One in five people surveyed said they have no knowledge of computers. "The only computer I need is inside my ears," one person said. Another replied, "I got email and I don't even know how to use it."
Several people interviewed in the Open Access survey said they avoided using the Internet because they don't know how to read.
"I cannot spell, so what good is it?" one man said. "How am I going to say anything?"
BARRIERS TO INTERNET ACCESS
Some providers of services for the homeless offer a different view of the digital divide, arguing that providers are already overwhelmed with meeting people's basic needs.
Listening House, a drop-in center for the homeless in downtown St. Paul, provides free wireless Internet access, but users need to bring their own computers. The center's two public computers are not connected to the Internet.
"I can follow along with all of the philosophy behind Open Access and agree with them, except they're not running a program that's serving 200 people a day in a small space," said executive director Rosemary Reger-Rumsey. She thinks it might be better to focus on providing Internet access to people who have recently found housing. "Their mind is in a place where they can not only absorb the information, but retain the information better than the homeless existence, which is totally disorienting," she said.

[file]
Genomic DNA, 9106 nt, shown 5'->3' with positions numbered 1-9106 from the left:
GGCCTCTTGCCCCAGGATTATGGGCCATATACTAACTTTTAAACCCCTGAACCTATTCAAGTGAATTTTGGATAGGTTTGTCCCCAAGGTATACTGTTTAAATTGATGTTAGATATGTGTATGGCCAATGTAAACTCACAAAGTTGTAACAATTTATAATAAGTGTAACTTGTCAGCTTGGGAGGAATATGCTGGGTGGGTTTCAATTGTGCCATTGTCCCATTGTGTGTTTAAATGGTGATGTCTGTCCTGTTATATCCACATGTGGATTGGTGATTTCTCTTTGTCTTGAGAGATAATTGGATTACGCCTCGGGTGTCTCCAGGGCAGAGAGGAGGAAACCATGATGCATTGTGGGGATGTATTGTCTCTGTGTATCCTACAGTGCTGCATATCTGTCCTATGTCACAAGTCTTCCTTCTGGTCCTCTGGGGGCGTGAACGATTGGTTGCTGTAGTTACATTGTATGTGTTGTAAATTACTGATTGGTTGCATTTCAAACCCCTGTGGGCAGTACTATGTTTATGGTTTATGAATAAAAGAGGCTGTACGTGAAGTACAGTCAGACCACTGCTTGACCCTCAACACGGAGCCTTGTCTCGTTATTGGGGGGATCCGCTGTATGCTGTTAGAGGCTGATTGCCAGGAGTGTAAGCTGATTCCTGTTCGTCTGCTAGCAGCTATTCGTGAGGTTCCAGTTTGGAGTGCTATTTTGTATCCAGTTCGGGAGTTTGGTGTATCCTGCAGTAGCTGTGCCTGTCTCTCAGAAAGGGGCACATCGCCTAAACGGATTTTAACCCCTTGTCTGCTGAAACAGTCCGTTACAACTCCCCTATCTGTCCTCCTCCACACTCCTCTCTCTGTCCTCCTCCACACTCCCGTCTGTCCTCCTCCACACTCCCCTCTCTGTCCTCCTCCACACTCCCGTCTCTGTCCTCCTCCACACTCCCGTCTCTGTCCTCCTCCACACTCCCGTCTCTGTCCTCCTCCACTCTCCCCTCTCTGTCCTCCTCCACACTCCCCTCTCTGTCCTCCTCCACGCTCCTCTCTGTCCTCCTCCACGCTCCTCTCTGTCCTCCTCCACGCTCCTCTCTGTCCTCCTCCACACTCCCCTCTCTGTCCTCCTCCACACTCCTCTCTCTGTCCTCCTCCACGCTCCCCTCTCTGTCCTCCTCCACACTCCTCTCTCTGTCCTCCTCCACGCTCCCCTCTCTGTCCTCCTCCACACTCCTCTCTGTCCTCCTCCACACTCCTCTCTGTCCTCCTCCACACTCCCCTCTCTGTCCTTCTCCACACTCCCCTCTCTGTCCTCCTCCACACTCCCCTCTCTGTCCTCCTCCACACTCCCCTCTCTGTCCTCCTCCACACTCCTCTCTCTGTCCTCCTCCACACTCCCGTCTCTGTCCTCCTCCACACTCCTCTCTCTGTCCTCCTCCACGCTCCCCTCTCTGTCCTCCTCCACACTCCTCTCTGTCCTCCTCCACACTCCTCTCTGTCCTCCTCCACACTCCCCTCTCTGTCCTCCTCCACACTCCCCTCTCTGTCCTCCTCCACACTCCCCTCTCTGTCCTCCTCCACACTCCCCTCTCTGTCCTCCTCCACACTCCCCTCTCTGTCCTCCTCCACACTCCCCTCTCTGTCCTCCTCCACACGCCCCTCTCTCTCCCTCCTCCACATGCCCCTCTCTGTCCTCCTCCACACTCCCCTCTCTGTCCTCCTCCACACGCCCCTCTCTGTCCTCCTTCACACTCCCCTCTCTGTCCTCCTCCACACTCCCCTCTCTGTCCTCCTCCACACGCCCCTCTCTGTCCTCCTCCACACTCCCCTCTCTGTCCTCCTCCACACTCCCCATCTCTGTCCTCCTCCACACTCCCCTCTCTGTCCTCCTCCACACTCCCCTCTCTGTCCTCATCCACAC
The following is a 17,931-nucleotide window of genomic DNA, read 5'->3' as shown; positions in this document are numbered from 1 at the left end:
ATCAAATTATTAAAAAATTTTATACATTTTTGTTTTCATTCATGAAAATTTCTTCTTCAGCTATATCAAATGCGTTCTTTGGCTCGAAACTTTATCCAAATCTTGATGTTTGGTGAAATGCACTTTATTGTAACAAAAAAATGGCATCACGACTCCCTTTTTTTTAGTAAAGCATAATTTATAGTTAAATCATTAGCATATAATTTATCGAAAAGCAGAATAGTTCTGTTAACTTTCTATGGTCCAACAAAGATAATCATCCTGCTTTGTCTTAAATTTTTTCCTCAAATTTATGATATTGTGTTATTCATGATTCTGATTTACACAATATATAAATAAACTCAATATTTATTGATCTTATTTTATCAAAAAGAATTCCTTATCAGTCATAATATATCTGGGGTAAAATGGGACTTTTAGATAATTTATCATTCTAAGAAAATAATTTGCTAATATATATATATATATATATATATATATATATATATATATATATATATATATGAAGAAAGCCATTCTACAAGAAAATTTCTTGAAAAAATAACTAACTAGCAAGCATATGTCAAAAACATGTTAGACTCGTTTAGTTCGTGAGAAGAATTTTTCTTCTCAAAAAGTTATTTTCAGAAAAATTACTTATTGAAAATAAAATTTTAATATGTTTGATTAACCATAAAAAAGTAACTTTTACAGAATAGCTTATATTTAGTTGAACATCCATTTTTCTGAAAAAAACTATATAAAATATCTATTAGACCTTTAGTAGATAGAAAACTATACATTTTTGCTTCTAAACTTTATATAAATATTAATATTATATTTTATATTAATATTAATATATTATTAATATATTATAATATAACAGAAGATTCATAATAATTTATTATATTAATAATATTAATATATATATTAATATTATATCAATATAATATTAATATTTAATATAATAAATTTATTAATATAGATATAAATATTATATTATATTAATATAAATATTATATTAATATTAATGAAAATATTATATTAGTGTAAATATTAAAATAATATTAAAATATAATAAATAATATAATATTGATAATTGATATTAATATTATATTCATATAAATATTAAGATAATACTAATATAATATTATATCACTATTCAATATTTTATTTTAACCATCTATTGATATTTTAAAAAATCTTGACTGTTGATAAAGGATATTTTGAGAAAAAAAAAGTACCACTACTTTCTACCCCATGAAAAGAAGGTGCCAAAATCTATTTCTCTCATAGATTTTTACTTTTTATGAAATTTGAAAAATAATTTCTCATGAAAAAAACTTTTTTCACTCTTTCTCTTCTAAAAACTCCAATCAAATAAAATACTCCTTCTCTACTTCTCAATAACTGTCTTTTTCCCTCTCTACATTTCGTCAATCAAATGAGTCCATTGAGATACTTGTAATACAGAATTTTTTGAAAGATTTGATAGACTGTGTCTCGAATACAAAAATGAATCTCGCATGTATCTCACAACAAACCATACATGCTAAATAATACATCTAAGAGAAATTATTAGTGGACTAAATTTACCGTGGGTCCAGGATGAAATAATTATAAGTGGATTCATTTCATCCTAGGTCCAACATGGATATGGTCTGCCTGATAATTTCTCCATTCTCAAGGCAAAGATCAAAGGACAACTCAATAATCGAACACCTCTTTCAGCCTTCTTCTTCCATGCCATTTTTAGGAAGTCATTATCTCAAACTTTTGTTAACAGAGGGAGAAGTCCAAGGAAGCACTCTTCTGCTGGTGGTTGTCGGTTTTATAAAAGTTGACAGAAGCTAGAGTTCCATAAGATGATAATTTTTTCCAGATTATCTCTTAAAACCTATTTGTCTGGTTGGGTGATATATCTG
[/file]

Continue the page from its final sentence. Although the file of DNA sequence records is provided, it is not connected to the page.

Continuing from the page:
Some shelters already provide Internet access. Harbor Light, a Minneapolis shelter that serves more than 400 people each night, has 25 computers. About 20 of the computers are available to all shelter guests. The others are limited to people in transitional housing and treatment programs.
The Open Access survey found that many Harbor Light guests did not know about the shelter's computer labs. Harbor Light operations director Dominick Bouza plans to install computer displays on each floor to post information about the labs and other resources.
"We've come further in the last two years than in the prior twenty in this building," Bouza said. "We're just at this point getting our feet wet and really working together and moving forward."
Despite those efforts, he said convincing people who are homeless to embrace the Internet isn't easy. "I don't think it's a priority," he said. "We're dealing with a less educated crowd. The reading skills are lower, so even to navigate through the Internet is going to be difficult."
Open Access Connections organizers acknowledge these challenges, but they argue that in the right setting, anyone can learn how to use the Internet. They point to the laptop rental program as an example.
Organizer Ed Petsche said volunteers have provided some assistance, but participants are also teaching each other. Some people might know how to search for information on Google, he said, while others know how to minimize a window on the screen.
"There's this exchange of knowledge that's really great to see," he said. "That's really what this is all about, building connections with each other and the world."